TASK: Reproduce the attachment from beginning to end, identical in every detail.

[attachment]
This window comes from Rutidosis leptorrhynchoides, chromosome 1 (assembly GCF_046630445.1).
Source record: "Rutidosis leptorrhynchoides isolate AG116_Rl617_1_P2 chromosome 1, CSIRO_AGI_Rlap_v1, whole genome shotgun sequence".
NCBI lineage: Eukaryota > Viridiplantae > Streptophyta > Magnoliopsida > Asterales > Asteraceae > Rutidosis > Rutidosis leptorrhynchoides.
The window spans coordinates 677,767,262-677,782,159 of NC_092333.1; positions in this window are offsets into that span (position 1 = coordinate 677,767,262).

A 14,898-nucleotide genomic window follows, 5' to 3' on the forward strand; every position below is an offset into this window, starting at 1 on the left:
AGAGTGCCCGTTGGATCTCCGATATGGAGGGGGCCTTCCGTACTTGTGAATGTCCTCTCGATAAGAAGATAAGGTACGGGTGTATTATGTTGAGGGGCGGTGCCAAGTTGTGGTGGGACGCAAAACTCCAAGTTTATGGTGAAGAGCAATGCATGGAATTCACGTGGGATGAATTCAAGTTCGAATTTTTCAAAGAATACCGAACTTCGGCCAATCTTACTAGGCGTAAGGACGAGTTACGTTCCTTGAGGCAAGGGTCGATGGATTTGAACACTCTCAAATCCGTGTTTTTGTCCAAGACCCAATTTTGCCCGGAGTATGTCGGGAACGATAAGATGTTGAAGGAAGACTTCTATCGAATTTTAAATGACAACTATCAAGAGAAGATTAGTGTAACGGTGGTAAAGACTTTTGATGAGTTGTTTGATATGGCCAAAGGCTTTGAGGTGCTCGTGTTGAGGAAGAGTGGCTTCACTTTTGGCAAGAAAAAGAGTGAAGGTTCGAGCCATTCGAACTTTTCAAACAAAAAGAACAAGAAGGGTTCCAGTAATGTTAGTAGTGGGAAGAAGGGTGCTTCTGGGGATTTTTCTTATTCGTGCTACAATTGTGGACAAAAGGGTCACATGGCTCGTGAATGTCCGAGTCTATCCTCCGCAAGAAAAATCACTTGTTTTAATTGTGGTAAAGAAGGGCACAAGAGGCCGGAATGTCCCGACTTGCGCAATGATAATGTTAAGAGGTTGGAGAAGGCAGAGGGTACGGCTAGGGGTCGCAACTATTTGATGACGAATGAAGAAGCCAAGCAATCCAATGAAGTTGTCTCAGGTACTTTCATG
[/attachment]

This window comes from Rutidosis leptorrhynchoides, chromosome 1 (assembly GCF_046630445.1).
Source record: "Rutidosis leptorrhynchoides isolate AG116_Rl617_1_P2 chromosome 1, CSIRO_AGI_Rlap_v1, whole genome shotgun sequence".
NCBI lineage: Eukaryota > Viridiplantae > Streptophyta > Magnoliopsida > Asterales > Asteraceae > Rutidosis > Rutidosis leptorrhynchoides.
The window spans coordinates 677,767,262-677,782,159 of NC_092333.1; positions in this window are offsets into that span (position 1 = coordinate 677,767,262).

A 14,898-nucleotide genomic window follows, 5' to 3' on the forward strand; every position below is an offset into this window, starting at 1 on the left:
AGAGTGCCCGTTGGATCTCCGATATGGAGGGGGCCTTCCGTACTTGTGAATGTCCTCTCGATAAGAAGATAAGGTACGGGTGTATTATGTTGAGGGGCGGTGCCAAGTTGTGGTGGGACGCAAAACTCCAAGTTTATGGTGAAGAGCAATGCATGGAATTCACGTGGGATGAATTCAAGTTCGAATTTTTCAAAGAATACCGAACTTCGGCCAATCTTACTAGGCGTAAGGACGAGTTACGTTCCTTGAGGCAAGGGTCGATGGATTTGAACACTCTCAAATCCGTGTTTTTGTCCAAGACCCAATTTTGCCCGGAGTATGTCGGGAACGATAAGATGTTGAAGGAAGACTTCTATCGAATTTTAAATGACAACTATCAAGAGAAGATTAGTGTAACGGTGGTAAAGACTTTTGATGAGTTGTTTGATATGGCCAAAGGCTTTGAGGTGCTCGTGTTGAGGAAGAGTGGCTTCACTTTTGGCAAGAAAAAGAGTGAAGGTTCGAGCCATTCGAACTTTTCAAACAAAAAGAACAAGAAGGGTTCCAGTAATGTTAGTAGTGGGAAGAAGGGTGCTTCTGGGGATTTTTCTTATTCGTGCTACAATTGTGGACAAAAGGGTCACATGGCTCGTGAATGTCCGAGTCTATCCTCCGCAAGAAAAATCACTTGTTTTAATTGTGGTAAAGAAGGGCACAAGAGGCCGGAATGTCCCGACTTGCGCAATGATAATGTTAAGAGGTTGGAGAAGGCAGAGGGTACGGCTAGGGGTCGCAACTATTTGATGACGAATGAAGAAGCCAAGCAATCCAATGAAGTTGTCTCAGGTACTTTCATG